“We’ve got to be able to use that to our advantage,” Scalley said. “In the recruiting game, we do. We sell that.” 2. Applause for the Rangers for admitting what they were — an average team 5½ games back in the AL wild-card race — and looking to the future. Good move to deal fading catcher Jonathan Lucroy along with four-time AllStar Darvish, who has been anything but ace-like lately, for three prospects, all ranked in the Dodgers’ top 30, including second baseman Willie Calhoun, who will be groomed as an outfielder. Wish they had moved Adrian Beltre as well. It also doesn’t look as though Texas will re-sign Darvish, who will be a free agent, in the offseason. 3. Tom Herman made the Longhorn players lounge off limits because, well, it was messy. I love it because this is how he is fighting entitlement. He’s had $8,700 lockers installed in the Texas dressing room, which smells of entitlement for a program that’s produced three straight seven-loss seasons, but this is how Herman combats it. “If we give you nice things, you need to treat those things well,” Herman said. Yeah, it may be a small punishment, but it sends the right message. In fact, P.J. Locke’s missing water bottle (for which he was punished in the middle of the night with up-downs in the stadium and cleanup duty in the weight room) and his subsequent Formula 409 bottle are this year’s versions of Charlie Strong’s ping pong table. ... Did you see that Clemson hired a sleep coach? I guess a mini-golf course inside the football facility wasn’t enough. While Dabo Swinney hired a sleep specialist to improve the Tigers’ slumber, Texas players wear fatigue monitors that tell them when they will run out of energy. And Texas considered putting in a firemen’s pole if the players lounge ended up below the dressing room. 4. Hooray for the Chicago Cubs. They finally did right by Steve Bartman, the most famous (infamous, some Cubs fans would say) baseball fan since the Yankees’ Jeffrey Maier. Cubs chairman Tom Ricketts gave the beleaguered Bartman his own official World Series championship ring. Bartman, you’ll remember, had his life turned upside down when in Game 6 of the 2003 National League Championship Series against the Marlins, he deflected a foul ball that Cubs left fielder Moises Alou was attempting to catch. Never mind that several other fans reached for the ball as well, and even had Alou caught the ball, it would have been only the second out of the eighth inning of a game the Cubs eventually lost 8-3 after they gave up eight runs in that inning. Bartman has been in virtual hiding ever since because of some shameful behavior by those looking for a scapegoat, including idiots who posted his home address, identified his workplace and threatened him. One Chicago columnist said Bartman should wear the ring on his middle finger. 5. Jerry Jones deservedly gets inducted into the Pro Football Hall of Fame this week, completing a journey he himself traces back to the days when his mom first put a bowtie on him at the age of 9 and had him greeting customers at the front of the family store in North Little Rock, Ark. “Learned to be positive, the customer was first,” he told the Fort Worth Star-Telegram’s Clarence Hill. There, Jones sold ice cream, Christmas trees and watermelons — all on commission. There’s been no better businessman in NFL history than Jerry, but I wonder if his Hall of Fame bio will include that Jones was a horrible general manager? 6. Former Longhorns outfielder Travis Jones is tearing it up in the Kansas City Royals organization and already has been promoted twice in two months. He started in the Arizona League where he hit .485 in nine games. He was promoted to Burlington and hit .391 in seven rookie-ball games before moving up to Idaho Falls in the top rookie league, where he hit .375 in 11 games. Jones was drafted as a utility player and so far has played right and left field as well as first base and third base. His former teammate, first baseman Kacy Clemens, is hitting .265 with three homers and 26 RBI in 34 games with the rookie-level Vancouver Canadians. Second baseman Bret Boswell has six homers for the Boise Hawks, and pitcher Morgan Cooper is expected to throw his first bullpen session this week. Also, pitcher John Curtiss is on fire in Triple-A, posting five saves and a 2.57 ERA, and could get a September call-up to the Twins. 7. How does Billy Beane keep his job as the Oakland A’s executive veep? I loved the “Moneyball” movie and all, but jeepers, his A’s are never any good. “This is my 20th year on the job,” he said in midJuly. “There’s only so many (rebuilding) cycles that I can go through before I get as exasperated as everybody else.” 8. Resurrecting the scattershooting portion of the program to pay homage to the inimitable late Blackie Sherrod, and counting on reader feedback for enlightenment. Duckshooting doesn’t sound right. Perhaps Meandering while wondering whatever happened to Marty Cherry. 9. Saw “The Big Sick” on Sunday night. It’s the best movie I’ve seen all year. Terrific comedy/ drama — a dramedy perhaps? — with excellent supporting performances by Ray Romano and Holly Hunter. Great writing, too. You’ll hate yourself for laughing at Kumail’s 911 line in the cafeteria. Gave it nine ducks. C razy prediction: The Columbus Crew MLS franchise will seriously consider relocating to Austin before deciding against it.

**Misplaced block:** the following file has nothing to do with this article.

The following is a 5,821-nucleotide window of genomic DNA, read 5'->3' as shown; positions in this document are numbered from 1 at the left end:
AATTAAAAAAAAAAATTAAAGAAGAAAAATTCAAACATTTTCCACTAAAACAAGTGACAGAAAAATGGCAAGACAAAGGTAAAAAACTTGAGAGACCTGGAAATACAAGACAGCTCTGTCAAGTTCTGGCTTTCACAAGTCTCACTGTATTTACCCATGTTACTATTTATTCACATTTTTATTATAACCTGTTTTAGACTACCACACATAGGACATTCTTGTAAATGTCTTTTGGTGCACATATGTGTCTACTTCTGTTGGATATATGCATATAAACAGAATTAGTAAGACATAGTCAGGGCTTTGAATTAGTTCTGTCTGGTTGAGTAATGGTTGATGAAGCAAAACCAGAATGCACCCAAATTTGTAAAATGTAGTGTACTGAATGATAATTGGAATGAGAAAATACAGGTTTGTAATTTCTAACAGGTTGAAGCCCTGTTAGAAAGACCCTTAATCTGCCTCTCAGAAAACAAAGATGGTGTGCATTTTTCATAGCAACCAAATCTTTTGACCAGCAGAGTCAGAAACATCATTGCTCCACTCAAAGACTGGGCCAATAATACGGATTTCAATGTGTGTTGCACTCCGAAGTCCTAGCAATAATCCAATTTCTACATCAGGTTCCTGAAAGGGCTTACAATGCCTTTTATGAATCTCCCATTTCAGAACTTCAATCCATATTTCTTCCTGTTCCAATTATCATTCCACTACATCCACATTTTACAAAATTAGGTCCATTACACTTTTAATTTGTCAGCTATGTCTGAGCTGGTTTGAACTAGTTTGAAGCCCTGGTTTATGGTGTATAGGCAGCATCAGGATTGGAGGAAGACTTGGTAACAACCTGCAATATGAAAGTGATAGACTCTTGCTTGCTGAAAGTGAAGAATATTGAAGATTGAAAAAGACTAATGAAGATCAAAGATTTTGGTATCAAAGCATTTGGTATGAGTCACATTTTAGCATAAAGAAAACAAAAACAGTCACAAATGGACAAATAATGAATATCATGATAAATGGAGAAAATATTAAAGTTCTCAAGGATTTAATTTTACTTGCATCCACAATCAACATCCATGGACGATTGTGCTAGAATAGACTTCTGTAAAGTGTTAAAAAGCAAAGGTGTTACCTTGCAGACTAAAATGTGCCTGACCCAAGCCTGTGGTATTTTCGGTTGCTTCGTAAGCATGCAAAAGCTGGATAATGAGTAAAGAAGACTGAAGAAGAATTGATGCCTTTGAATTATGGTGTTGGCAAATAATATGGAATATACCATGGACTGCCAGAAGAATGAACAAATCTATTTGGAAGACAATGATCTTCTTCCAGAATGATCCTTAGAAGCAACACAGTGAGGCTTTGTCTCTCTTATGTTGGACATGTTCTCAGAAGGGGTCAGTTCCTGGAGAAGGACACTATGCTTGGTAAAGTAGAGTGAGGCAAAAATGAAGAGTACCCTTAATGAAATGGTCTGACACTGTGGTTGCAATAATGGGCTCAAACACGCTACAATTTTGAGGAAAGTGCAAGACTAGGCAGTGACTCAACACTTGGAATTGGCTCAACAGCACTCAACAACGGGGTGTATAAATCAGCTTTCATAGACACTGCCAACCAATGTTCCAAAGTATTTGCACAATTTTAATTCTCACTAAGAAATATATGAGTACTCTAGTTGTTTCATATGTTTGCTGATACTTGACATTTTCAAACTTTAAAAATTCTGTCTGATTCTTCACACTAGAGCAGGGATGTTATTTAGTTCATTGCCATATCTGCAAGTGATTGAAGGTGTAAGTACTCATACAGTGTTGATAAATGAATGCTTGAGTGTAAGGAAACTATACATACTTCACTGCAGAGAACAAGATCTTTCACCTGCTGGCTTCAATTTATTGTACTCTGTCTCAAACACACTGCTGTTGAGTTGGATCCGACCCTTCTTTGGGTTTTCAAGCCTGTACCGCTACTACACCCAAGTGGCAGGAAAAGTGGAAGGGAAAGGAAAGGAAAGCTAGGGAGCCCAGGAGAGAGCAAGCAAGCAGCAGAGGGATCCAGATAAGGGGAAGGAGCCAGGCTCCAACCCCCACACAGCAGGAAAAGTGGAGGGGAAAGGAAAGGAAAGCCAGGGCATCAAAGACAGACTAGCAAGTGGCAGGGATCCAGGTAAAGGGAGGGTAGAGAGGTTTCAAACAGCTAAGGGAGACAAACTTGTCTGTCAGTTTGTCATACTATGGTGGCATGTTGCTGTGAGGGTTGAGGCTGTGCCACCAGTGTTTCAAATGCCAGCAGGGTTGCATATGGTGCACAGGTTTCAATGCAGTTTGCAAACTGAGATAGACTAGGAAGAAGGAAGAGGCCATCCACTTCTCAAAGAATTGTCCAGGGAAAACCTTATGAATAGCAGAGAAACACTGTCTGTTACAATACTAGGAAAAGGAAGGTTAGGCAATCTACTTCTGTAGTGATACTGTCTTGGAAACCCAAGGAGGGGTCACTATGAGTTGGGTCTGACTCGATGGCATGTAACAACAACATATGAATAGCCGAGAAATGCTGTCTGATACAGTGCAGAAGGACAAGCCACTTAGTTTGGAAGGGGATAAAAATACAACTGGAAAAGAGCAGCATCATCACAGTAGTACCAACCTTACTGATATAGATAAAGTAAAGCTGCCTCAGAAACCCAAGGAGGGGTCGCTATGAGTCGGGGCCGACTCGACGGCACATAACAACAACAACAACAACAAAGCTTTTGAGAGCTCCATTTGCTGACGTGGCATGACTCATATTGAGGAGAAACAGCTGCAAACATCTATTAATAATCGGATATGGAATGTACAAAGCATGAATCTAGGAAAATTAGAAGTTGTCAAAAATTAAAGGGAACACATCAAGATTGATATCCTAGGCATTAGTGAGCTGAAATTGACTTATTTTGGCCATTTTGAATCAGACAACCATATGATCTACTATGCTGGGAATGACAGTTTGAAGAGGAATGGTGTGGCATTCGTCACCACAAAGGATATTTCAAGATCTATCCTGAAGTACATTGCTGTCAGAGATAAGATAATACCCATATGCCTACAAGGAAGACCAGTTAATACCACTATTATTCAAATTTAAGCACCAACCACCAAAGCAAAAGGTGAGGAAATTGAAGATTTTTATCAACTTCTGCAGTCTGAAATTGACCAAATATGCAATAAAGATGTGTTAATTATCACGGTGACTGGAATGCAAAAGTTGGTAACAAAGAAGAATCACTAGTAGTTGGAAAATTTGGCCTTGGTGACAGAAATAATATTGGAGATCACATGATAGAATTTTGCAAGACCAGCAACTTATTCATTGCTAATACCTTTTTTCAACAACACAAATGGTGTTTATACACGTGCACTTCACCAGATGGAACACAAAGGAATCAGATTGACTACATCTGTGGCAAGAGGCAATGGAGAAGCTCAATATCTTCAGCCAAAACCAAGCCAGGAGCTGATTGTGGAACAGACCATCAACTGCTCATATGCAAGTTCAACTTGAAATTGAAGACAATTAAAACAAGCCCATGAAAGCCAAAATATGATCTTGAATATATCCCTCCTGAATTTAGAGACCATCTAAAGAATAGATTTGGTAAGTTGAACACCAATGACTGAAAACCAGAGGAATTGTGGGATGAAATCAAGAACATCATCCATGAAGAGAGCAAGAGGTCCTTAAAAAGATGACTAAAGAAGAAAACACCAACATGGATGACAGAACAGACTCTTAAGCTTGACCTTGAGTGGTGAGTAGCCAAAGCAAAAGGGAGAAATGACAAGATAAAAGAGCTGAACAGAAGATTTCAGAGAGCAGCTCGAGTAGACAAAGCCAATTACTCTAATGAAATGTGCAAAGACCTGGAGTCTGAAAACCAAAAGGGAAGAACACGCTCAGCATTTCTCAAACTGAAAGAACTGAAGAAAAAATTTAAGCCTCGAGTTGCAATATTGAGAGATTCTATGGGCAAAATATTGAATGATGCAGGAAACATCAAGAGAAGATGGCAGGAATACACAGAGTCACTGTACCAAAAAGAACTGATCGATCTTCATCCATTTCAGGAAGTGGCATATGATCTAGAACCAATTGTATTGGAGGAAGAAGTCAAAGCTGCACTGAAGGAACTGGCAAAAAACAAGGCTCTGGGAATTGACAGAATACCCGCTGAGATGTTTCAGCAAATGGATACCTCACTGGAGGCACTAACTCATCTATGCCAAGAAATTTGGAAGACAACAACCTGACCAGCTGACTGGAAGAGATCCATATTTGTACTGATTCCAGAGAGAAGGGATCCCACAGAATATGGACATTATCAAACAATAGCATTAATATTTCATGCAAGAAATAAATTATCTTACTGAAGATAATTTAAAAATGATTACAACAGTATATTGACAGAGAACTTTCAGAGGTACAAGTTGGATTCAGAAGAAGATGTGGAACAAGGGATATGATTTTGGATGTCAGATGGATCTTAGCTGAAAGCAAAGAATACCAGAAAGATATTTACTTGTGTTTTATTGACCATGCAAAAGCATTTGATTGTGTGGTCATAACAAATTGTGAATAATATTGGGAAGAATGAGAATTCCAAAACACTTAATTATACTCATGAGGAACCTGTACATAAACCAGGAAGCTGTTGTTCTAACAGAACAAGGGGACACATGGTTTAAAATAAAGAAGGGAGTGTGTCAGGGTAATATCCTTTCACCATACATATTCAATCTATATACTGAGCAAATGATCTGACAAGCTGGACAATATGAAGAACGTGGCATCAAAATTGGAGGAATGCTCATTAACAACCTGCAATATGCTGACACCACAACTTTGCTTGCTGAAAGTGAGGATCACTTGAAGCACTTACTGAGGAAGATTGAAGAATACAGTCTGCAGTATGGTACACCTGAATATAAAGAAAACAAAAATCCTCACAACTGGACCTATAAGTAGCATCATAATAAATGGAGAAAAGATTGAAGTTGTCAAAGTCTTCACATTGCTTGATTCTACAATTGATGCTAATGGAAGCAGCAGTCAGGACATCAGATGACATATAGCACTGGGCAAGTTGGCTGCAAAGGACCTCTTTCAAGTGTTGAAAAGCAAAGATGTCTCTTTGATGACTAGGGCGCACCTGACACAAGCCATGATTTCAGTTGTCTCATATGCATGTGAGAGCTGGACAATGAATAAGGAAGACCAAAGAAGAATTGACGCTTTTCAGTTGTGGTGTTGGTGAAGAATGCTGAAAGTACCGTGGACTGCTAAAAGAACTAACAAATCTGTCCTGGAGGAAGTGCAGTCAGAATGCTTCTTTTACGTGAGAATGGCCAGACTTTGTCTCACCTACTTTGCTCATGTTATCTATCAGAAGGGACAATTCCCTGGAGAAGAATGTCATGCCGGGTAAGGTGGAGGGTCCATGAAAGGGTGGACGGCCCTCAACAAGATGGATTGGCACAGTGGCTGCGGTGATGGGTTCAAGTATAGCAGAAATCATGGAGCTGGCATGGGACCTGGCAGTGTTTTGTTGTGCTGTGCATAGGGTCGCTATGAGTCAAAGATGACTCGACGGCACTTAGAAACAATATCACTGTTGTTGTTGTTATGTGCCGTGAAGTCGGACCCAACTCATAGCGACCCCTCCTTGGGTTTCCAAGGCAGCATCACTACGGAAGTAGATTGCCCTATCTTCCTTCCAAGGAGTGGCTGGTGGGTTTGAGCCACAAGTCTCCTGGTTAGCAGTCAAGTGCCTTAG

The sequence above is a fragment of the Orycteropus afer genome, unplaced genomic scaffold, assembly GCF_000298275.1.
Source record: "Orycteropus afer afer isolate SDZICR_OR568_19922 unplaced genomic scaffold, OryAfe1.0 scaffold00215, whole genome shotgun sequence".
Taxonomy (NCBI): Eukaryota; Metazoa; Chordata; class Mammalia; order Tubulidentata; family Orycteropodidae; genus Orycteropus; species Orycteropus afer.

There’s been no better businessman in NFL history than Jerry Jones, but will his Hall of Fame bio include that he was a lousy general manager?